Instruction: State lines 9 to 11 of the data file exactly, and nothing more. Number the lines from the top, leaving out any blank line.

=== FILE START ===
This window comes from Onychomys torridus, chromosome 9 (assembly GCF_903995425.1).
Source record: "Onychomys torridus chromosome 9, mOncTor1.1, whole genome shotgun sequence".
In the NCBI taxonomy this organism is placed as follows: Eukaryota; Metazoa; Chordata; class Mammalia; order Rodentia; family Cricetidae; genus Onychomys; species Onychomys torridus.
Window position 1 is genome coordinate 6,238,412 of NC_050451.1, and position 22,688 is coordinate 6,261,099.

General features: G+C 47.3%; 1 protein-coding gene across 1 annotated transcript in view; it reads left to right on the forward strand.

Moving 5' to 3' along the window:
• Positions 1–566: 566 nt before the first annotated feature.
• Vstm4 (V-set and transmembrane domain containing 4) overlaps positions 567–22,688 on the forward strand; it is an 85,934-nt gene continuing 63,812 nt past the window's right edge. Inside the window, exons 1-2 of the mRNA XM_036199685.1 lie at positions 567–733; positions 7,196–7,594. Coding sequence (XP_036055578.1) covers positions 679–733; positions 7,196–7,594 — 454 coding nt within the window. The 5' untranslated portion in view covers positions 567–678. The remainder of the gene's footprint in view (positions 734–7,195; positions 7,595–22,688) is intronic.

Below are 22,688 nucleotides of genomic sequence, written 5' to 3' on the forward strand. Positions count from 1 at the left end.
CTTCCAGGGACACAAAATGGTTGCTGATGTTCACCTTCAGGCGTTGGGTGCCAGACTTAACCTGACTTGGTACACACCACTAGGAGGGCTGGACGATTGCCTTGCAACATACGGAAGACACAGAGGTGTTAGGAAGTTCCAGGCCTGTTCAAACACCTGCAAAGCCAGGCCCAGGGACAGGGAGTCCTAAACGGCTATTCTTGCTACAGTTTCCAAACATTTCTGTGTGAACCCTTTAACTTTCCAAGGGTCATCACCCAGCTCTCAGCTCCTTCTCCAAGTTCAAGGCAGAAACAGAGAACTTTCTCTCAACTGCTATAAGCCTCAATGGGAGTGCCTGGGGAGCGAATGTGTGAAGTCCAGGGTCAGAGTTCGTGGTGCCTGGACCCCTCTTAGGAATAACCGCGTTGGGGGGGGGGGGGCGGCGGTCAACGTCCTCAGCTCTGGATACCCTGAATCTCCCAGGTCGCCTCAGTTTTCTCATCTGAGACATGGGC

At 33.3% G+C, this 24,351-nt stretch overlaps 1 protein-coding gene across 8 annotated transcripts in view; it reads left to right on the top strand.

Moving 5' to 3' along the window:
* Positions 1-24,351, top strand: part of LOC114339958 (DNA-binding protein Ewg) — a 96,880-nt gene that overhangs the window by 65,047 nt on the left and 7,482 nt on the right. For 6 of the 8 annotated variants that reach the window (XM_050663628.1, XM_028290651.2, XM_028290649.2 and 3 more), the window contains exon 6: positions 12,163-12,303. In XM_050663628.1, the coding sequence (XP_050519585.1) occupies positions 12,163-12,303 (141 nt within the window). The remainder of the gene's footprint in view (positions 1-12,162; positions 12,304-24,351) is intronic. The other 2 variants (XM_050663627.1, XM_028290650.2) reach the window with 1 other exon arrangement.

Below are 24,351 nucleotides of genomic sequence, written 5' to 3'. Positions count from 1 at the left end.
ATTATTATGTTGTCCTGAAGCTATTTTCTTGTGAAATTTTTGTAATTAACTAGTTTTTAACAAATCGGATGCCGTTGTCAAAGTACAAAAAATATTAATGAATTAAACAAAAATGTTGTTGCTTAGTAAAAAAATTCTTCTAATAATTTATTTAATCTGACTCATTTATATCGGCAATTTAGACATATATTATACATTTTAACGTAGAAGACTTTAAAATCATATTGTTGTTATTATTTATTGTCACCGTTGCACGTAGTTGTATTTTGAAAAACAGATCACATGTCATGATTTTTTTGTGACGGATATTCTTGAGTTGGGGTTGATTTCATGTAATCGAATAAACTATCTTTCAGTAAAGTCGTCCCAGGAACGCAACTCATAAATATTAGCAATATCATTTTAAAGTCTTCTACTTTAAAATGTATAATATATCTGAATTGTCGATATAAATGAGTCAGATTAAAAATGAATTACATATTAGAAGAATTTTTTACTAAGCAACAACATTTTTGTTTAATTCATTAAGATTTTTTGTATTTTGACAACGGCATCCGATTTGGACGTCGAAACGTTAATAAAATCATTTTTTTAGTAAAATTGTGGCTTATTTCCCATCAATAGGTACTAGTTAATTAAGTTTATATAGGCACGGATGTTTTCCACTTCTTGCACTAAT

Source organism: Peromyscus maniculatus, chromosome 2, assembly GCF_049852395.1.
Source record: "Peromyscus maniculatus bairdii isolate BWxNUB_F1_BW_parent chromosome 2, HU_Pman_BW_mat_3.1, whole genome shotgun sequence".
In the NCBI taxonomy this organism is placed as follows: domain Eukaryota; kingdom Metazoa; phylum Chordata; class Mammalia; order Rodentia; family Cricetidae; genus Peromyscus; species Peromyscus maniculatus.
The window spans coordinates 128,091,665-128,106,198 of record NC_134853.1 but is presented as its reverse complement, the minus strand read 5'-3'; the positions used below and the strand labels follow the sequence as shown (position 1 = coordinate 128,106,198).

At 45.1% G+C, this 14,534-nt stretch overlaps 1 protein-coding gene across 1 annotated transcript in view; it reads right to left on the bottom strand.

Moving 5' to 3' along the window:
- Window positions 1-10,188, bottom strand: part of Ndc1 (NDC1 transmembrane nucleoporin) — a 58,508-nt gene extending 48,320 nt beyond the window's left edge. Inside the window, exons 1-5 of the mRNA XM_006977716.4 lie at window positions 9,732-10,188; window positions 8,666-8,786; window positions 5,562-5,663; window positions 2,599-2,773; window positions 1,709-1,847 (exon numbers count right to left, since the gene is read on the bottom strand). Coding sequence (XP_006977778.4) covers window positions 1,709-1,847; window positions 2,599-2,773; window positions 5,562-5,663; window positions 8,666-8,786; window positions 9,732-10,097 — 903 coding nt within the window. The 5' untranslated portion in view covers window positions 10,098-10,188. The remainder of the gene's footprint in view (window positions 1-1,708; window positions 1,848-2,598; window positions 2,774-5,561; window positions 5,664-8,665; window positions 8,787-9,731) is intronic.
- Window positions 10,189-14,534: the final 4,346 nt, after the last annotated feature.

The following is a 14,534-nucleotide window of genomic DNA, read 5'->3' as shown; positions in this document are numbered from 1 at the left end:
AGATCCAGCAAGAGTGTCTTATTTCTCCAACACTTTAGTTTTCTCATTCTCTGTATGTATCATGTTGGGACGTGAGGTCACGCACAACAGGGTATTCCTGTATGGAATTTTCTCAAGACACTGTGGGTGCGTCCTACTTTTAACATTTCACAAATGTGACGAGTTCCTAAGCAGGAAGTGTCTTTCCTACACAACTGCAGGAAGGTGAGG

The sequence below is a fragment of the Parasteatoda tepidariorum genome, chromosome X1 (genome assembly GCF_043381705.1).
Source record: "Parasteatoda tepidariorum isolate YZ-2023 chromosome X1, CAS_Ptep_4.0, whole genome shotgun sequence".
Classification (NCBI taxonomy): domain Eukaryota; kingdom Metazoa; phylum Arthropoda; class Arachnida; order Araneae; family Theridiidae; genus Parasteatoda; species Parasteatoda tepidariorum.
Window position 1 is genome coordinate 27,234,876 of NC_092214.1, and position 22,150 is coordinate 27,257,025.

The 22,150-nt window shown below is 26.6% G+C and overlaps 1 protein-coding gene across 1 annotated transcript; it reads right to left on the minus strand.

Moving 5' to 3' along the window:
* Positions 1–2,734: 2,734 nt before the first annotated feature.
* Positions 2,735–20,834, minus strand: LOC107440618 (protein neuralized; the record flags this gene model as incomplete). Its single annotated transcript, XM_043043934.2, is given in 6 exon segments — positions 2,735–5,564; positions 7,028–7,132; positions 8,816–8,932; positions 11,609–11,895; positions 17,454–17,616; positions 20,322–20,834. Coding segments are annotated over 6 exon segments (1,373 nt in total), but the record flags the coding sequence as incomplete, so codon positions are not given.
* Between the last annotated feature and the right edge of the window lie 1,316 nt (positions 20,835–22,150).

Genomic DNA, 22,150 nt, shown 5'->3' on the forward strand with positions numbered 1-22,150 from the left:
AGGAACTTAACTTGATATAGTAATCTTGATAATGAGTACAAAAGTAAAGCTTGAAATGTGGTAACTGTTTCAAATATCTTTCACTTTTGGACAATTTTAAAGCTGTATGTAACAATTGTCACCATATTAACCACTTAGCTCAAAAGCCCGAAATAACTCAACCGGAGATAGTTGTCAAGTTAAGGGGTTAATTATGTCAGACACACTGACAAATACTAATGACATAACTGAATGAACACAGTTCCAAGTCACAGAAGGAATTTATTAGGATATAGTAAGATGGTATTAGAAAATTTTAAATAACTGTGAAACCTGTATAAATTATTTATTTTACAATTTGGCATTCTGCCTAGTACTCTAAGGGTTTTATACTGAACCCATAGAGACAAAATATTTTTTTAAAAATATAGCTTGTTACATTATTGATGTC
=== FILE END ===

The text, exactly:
Below are 22,688 nucleotides of genomic sequence, written 5' to 3' on the forward strand. Positions count from 1 at the left end.
CTTCCAGGGACACAAAATGGTTGCTGATGTTCACCTTCAGGCGTTGGGTGCCAGACTTAACCTGACTTGGTACACACCACTAGGAGGGCTGGACGATTGCCTTGCAACATACGGAAGACACAGAGGTGTTAGGAAGTTCCAGGCCTGTTCAAACACCTGCAAAGCCAGGCCCAGGGACAGGGAGTCCTAAACGGCTATTCTTGCTACAGTTTCCAAACATTTCTGTGTGAACCCTTTAACTTTCCAAGGGTCATCACCCAGCTCTCAGCTCCTTCTCCAAGTTCAAGGCAGAAACAGAGAACTTTCTCTCAACTGCTATAAGCCTCAATGGGAGTGCCTGGGGAGCGAATGTGTGAAGTCCAGGGTCAGAGTTCGTGGTGCCTGGACCCCTCTTAGGAATAACCGCGTTGGGGGGGGGGGGGCGGCGGTCAACGTCCTCAGCTCTGGATACCCTGAATCTCCCAGGTCGCCTCAGTTTTCTCATCTGAGACATGGGC

At 33.3% G+C, this 24,351-nt stretch overlaps 1 protein-coding gene across 8 annotated transcripts in view; it reads left to right on the top strand.